European Parliament approves new national budget rules

The European Parliament approved the new framework for member states’ national budgets in Strasbourg on Tuesday. 

Member states are required to limit their budget deficit to no more than 3 per cent of gross domestic product (GDP) and public debt to 60 per cent. These rules were suspended in 2020 to allow governments to invest in support for households and businesses hit by the pandemic and then the war in Ukraine.

Their reintroduction, on the basis of a pre-agreement between the Parliament and Council reached in February, is accompanied by an overhaul. 

The thresholds of 3 and 60 per cent remain unchanged, but the new framework gives member states more flexibility and a more tailored path to reforming public finances over a four- to seven-year period. The framework takes into account measures that make finances healthier in the longer term, such as pension reforms. Stricter action will now be taken when countries continue to flout the rules.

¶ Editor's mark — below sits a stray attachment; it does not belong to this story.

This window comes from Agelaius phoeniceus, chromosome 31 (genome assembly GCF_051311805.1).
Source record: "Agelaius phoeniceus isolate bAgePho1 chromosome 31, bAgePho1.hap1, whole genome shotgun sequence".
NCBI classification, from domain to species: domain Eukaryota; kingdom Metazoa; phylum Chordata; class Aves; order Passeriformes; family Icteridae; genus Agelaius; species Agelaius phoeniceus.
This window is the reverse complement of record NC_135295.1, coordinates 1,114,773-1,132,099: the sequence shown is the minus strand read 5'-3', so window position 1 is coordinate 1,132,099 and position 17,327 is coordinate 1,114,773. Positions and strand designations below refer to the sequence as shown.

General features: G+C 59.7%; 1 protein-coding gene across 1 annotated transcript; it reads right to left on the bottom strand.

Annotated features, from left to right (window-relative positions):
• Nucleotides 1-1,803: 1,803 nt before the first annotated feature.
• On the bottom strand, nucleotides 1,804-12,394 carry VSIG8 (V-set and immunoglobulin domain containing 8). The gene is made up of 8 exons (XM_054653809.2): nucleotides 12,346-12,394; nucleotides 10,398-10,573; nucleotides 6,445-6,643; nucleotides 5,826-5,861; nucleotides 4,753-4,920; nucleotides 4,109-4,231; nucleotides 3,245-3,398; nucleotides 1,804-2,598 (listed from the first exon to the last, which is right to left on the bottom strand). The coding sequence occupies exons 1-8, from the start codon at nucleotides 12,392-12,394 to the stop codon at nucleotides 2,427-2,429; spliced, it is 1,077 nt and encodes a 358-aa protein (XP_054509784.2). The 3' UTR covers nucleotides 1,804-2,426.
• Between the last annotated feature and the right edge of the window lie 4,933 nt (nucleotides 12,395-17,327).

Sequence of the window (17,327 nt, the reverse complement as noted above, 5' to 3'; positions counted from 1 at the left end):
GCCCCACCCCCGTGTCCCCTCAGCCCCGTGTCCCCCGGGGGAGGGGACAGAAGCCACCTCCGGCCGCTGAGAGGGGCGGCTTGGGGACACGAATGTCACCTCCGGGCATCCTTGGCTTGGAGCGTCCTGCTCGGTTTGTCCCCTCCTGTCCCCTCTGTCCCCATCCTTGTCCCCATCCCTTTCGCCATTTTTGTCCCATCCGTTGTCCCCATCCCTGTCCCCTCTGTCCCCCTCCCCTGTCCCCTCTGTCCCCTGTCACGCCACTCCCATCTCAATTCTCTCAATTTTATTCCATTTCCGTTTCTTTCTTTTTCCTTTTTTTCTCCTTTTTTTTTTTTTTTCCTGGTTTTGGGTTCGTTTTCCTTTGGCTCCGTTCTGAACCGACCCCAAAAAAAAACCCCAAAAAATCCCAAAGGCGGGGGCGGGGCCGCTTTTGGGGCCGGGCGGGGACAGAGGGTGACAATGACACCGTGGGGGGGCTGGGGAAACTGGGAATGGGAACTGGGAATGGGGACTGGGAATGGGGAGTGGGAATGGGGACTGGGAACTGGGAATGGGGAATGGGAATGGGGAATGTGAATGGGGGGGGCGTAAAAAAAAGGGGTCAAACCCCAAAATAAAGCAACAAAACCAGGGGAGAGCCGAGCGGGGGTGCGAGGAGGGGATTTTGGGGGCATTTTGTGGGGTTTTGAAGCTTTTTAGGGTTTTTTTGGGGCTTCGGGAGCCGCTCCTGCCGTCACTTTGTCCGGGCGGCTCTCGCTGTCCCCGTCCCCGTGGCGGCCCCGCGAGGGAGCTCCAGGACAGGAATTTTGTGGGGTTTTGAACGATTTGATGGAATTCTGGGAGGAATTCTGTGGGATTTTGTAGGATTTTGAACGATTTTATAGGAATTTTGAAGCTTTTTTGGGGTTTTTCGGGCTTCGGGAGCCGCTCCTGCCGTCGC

"The rules will be linked to the specific context of the country and to the multi-annual reform and investment programme"

As a general rule, countries must reduce public debt by an average of 1 percentage point per year if the total debt exceeds 90 per cent, and by an average of 0.5 points if the debt is between 60 and 90 per cent. Member states whose budget deficit rises above 3 per cent must return below that threshold. After that, the target should be a deficit of 1.5 per cent. ​ 

Belgium, which recorded a 4.4 per cent deficit last year and has a national debt of more than 105 per cent, will need to reduce its deficit by 3.4 billion euros a year over the next seven years.

'Arbitrary debt reduction'

The legislative texts were approved in the last plenary session before the European elections by large majorities of the Christian democratic European People’s Party, the social democratic S&D, the liberal Renew Europe and the conservative ECR. The greens and far left and right voted against, as did the Belgian socialists.

“Budgetary efforts will have to be made in the coming years. But from now on the rules will be linked to the specific context of the country and to the multi-annual reform and investment programme,” said Flemish MEP Hilde Vautmans of the Renew group and CD&V.

"By voting for austerity, you are creating the conditions for your own political impotence," said Greens/EFA co-president Philippe Lamberts of francophone green party Ecolo. He said the Greens would have liked to promote "debt sustainability rather than arbitrary debt reduction".


MEPS vote during a plenary session at the European Parliament in Strasbourg, 23 April 2024 © PHOTO FREDERICK FLORIN / AFP

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